I am and always will be a country girl. A muddy one at that. A bedraggled child who swims in flooded fields in November, builds camps in the woods with her friends and battling with opposing teams. Most days when I’m not doing schoolwork, I’m clad in muddy war paint and armed with sticks, tearing around on my faithful bike, Harmony. Sometimes with my brother and sister, sometimes with my friends Benny and Tiger.
So you can imagine, for a girl who had only been to London five or six times in her life, how drastic a change it must be to suddenly be living there. Well, temporarily living there.
The big question is: How is she finding it?
Well, being on the canal in London is like not being in London at all. When you’re on a boat on the Regent’s or the Hertford Union, you can almost forget that you’re in the middle of town. It’s when you venture from the towpath and down some little side road that it suddenly hits you. The traffic, the frenzy, everyone seems to be on a mission. Everyone’s rushing this way and that. Men in suits strut along the pavements, barking urgency into their huge shiny smartphones. Women in the highest heels ever, with the most fluorescent coloured lipstick, flounce around with tons of shopping bags over their arms. No one nods or smiles at you, to me London doesn’t have a friendly atmosphere.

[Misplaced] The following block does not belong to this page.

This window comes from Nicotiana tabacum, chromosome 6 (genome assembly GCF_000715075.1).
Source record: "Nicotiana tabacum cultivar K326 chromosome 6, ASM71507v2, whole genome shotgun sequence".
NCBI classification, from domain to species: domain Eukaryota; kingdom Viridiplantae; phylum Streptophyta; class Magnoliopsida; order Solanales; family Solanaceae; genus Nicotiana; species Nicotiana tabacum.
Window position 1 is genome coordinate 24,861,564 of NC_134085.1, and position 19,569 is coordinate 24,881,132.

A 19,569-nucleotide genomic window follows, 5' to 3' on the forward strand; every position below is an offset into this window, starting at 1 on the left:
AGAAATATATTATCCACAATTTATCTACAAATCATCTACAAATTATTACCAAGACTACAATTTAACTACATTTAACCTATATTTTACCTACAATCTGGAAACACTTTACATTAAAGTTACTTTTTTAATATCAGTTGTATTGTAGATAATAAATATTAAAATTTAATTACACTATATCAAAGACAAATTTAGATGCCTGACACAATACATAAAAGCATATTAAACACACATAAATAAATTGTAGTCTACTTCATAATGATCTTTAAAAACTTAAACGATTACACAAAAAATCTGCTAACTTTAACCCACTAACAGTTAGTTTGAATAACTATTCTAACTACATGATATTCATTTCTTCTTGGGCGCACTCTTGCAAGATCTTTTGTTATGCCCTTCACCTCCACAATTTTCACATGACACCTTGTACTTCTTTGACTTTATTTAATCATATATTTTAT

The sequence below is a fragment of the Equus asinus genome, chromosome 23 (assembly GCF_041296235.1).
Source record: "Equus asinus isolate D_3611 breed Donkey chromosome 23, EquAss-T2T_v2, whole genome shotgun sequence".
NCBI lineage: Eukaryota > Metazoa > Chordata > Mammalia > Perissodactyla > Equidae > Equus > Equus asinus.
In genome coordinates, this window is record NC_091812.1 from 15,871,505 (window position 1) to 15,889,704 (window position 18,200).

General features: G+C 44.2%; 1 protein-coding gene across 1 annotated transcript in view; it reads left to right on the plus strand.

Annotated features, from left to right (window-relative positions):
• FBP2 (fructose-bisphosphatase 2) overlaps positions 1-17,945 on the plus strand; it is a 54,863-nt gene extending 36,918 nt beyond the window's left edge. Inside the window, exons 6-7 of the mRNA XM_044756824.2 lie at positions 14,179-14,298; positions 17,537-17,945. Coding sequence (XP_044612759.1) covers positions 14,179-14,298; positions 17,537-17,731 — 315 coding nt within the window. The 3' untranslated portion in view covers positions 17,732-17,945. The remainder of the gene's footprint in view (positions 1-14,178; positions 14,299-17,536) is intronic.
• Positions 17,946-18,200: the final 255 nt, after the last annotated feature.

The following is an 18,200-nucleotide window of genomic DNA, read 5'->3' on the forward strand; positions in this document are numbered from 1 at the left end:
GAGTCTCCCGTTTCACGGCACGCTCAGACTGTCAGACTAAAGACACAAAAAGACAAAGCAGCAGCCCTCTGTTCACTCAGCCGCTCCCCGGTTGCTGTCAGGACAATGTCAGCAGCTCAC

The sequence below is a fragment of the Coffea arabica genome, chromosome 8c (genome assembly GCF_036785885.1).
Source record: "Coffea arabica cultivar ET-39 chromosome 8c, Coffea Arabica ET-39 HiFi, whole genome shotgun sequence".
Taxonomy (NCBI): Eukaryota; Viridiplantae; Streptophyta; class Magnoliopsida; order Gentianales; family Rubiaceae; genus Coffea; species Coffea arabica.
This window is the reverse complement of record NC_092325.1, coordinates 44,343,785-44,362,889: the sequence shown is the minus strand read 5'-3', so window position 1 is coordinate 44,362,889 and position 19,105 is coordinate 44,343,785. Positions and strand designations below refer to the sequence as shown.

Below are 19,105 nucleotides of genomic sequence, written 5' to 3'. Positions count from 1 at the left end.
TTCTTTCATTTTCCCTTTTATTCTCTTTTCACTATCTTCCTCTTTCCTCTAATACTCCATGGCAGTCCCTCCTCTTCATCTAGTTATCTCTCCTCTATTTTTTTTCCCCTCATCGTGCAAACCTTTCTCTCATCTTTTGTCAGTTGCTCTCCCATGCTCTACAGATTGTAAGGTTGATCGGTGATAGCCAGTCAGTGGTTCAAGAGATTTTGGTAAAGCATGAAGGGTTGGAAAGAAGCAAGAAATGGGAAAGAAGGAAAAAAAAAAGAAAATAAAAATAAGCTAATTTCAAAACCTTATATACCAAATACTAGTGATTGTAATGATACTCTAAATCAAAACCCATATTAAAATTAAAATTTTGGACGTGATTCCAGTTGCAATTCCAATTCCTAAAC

There are loads of boats here in London, but we’ve met very few boaters. We thought we’d meet lots of friendly folks. All the boats are deserted. We were really surprised and disappointed. The few people we have met have been really lovely, though. London boaters, where are you all?
One thing I have noticed is the night sky. It may seem like an obscure thing to notice, but it really stands out to me. When I go to bed at night, I shut my curtains. When I do this I catch a glimpse of the sky. It’s always an orangey pink colour and you can’t see the stars. At home it’s a black or navy blue. Instead of trees, there are buildings silhouetted on the horizon. Mum calls the colour urban light.